Historically, debt was considered private and spending was public. Social media has long been a showcase for the things money can buy—travel! fancy nights out! property!—but over the past few years, the conversation around debt has come to the forefront.
Though the roots of the trend can be traced back to the rise of personal finance personalities like Dave Ramsey and Suze Orman, social platforms now provide an unmediated forum for frank financial discussions. Hashtags relating to personal finance have proliferated on Instagram, for example, from #debtfreecommunity to #debtfreejourney to, my personal favorite, #debtfreeisthenewsexy.
Why does this matter? It’s further proof of shifting societal norms around money. Where revealing one’s financial struggles was once considered taboo, it’s now being recast as an act of solidarity or empowerment. Such financial confessionals can provide a sense of community (“You have about as much debt as 1.5 million other Americans”) and ease feelings of despair or helplessness. From a fintech standpoint, this trend toward transparency presents an opportunity for increased product utility and engagement. The hashtag #debtfreecommunity is a movement; it’s also a model for viral growth.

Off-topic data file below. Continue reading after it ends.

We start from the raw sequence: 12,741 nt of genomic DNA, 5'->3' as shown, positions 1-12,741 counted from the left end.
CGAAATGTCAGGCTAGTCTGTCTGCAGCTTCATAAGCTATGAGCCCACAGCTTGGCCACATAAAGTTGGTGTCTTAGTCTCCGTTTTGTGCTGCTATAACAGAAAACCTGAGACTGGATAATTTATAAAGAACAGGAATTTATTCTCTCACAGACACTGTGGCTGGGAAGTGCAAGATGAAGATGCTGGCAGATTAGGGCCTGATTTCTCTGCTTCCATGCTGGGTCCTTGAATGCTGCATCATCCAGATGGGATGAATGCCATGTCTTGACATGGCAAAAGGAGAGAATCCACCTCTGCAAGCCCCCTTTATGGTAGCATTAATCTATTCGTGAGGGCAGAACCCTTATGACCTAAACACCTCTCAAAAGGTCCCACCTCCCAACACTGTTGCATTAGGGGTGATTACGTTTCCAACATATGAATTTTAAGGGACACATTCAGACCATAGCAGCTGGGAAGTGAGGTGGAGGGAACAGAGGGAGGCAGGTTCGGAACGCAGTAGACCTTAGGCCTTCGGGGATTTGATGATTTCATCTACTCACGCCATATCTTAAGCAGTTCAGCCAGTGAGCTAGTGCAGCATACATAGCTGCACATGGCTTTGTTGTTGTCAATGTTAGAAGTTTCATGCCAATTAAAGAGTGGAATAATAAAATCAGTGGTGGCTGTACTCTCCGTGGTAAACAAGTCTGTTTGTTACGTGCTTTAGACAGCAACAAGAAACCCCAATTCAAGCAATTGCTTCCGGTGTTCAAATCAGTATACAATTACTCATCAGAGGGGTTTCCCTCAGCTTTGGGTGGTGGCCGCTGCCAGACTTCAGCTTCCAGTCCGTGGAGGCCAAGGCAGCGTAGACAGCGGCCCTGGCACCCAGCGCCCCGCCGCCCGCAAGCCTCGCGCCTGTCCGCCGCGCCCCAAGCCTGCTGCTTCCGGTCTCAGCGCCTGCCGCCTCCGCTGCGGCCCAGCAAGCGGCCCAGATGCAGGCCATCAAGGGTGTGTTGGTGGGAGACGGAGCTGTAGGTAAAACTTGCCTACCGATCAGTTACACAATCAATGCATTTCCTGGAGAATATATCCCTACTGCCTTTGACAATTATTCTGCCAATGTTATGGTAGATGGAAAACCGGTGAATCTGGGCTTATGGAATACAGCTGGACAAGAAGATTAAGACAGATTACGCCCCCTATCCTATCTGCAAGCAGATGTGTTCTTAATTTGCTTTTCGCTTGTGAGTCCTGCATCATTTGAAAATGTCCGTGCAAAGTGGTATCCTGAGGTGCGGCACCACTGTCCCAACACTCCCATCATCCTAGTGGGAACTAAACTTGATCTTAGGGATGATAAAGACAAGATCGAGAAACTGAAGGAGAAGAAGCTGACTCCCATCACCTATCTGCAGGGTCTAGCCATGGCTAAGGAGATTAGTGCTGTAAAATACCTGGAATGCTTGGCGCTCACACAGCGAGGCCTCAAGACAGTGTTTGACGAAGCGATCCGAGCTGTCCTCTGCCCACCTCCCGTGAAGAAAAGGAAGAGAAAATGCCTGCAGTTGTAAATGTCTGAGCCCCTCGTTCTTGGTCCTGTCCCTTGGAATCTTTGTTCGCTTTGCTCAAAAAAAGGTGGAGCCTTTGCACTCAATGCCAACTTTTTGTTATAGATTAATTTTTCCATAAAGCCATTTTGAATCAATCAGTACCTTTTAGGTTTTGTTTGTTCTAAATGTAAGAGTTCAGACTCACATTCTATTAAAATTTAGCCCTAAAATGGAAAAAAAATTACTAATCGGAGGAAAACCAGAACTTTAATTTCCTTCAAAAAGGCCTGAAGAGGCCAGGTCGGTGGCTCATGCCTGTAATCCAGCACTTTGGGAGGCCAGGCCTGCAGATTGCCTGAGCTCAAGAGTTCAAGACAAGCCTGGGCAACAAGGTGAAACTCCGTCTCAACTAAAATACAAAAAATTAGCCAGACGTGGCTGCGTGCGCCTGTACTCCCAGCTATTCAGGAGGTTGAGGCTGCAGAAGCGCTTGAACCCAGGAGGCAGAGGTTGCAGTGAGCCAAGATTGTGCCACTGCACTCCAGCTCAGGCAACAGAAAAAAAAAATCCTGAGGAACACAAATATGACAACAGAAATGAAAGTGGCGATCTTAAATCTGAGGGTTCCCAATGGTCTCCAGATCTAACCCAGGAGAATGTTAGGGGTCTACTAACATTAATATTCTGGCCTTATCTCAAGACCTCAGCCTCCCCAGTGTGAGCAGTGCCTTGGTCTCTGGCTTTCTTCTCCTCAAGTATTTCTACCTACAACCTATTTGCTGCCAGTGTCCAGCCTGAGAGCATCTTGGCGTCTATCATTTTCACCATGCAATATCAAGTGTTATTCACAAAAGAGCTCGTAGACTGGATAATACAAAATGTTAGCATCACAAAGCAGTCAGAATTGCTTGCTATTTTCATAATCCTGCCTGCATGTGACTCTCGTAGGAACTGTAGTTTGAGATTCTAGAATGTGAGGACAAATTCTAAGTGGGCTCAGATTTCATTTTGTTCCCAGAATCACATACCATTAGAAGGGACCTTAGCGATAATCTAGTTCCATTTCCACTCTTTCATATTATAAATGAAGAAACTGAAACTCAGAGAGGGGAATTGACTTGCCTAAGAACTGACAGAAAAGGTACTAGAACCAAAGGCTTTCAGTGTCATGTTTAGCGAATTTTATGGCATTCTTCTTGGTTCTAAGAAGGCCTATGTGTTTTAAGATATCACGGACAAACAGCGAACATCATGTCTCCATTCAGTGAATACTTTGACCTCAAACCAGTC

An entrepreneur’s intent and ethos is evident in the product design. As we become more directly attuned to the scope of society’s challenges with debt—as well as the stories of those who have successfully extricated themselves—the next generation of fintech products is likely to look much different than the financial tools of the past.Anish Acharya, a16z fintech general partner